A little bit of our collective national innocence was taken last week when a lone gunman went into one of the few places of relative safety–an elementary school– and killed 20 children and 6 school staff. We were horrified. And outraged. How could this happen? We’d seen it happen in the workplace, in malls, in movie theaters, churches, colleges, and even in high schools, but not in an elementary school!
We went through several days of heartbreaking interviews and images of children running from the school, parents reuniting with their children, and parents weeping for their children. The cry for responsible gun control began anew just as it always does around these types of incidents. But there was new talk from old corners. Many staunch supporters of the Second Amendment right to bear arms as well as avowed gun enthusiasts began to call for more regulations and sensible restrictions. High profile and highly-regarded NRA members began to say that something needed to be done. Several days passed before the National Rifle Association came out with a statement.
In a move that should have surprised everyone and no one, the National Rifle Association wants to put armed guards in every school in America. Their position is that we have armed guards for elected officials, movie stars, at airports, etc. then why not for those we love the most?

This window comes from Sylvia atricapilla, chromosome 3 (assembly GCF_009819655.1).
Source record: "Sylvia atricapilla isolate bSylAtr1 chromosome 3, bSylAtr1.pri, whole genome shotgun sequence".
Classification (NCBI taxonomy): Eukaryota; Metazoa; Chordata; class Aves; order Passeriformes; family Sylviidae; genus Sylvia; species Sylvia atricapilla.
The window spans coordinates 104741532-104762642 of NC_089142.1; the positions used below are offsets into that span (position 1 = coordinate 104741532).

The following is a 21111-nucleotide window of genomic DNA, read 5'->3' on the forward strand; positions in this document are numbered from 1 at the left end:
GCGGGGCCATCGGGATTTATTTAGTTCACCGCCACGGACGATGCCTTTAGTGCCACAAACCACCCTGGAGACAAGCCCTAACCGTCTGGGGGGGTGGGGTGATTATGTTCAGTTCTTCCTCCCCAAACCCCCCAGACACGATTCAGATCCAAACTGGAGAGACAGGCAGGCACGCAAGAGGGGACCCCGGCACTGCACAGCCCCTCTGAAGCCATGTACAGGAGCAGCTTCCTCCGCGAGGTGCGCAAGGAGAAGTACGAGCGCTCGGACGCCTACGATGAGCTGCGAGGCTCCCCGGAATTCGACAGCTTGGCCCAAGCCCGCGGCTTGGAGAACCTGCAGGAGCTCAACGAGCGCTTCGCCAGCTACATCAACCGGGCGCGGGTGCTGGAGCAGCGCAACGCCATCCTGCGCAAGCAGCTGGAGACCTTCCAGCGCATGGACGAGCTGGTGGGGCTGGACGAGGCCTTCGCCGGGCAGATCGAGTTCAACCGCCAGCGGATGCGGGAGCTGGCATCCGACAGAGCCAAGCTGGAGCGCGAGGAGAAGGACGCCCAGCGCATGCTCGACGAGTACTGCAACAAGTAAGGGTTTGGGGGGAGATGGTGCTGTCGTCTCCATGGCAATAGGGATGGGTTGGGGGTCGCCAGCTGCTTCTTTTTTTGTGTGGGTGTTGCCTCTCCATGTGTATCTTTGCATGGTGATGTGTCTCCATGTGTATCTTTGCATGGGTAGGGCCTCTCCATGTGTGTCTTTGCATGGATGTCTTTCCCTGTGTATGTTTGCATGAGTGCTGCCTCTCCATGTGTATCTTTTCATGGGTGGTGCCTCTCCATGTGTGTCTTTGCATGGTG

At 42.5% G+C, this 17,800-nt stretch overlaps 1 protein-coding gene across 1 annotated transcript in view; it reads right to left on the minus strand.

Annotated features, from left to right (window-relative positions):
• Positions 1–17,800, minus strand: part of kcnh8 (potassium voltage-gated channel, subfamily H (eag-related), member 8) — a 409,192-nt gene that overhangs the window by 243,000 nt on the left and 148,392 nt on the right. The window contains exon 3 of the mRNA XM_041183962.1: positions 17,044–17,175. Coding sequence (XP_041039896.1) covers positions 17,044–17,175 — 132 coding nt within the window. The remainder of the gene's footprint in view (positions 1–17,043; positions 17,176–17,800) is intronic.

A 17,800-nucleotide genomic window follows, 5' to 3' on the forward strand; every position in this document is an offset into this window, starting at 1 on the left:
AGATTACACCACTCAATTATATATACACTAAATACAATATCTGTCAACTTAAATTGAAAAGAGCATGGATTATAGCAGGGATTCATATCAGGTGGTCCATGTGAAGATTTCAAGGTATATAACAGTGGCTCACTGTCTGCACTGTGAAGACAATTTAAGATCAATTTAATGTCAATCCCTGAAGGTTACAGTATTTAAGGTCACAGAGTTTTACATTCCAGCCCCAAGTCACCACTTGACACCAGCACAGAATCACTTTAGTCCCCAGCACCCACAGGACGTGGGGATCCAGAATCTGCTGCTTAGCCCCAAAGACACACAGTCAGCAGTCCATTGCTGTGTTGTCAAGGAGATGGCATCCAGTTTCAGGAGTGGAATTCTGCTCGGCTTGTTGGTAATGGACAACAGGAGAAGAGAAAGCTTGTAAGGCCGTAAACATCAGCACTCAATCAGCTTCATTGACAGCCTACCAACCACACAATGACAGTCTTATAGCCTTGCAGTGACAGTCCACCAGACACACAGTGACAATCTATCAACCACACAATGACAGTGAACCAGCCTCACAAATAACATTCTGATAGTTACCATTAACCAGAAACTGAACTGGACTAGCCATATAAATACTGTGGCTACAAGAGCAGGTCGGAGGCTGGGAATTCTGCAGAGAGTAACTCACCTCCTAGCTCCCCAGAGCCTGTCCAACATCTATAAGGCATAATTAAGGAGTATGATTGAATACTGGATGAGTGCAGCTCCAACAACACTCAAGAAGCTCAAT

Most of us went ballistic. I was one of them. I happen to be an elementary school teacher and have been for many decades. I have also worked in middle schools, high schools, and on a college campus. My first visceral reaction was to think about my school and my class and how that might affect day-to-day-functioning. Guns…in an elementary school!? Are they kidding?
Then I began to really think about it objectively:
1. We have school resource officers as well as policeman in and out of our building anyway. What would be different about hiring or having someone full time? Or part time? You can tailor that to meet the school’s needs.
2. I have worked in a high school that had a police officer assigned to the school and it was a positive experience in that the students knew someone in law enforcement that was friendly and helpful and there to protect.
3. It could potentially put thousands of individuals to work in schools and at football games, dances, etc. There are many ex-police officers, security guards, veterans, etc. that could fill those positions.
I am not necessarily a fan of guns or the NRA. I do have a military background and am not uncomfortable around them. I also don’t know if that is the perfect solution, but it is A solution that could be easy to implement.
I think the thing that many would object to is the idea of guns being in elementary school. We live in the kind of society where guns will remain available with or without regulation. We have a “wild west” sort of mentality when it comes to them and we are endlessly fascinated by them. We have to learn how to manage their use by the responsible and mitigate the use of them by those who mean only harm.
There are some who say that these these types of attacks will certainly increase with the proliferation of the mentally ill among us. Maybe it won’t be such a bad thing to have someone responsible carrying a gun into an elementary school.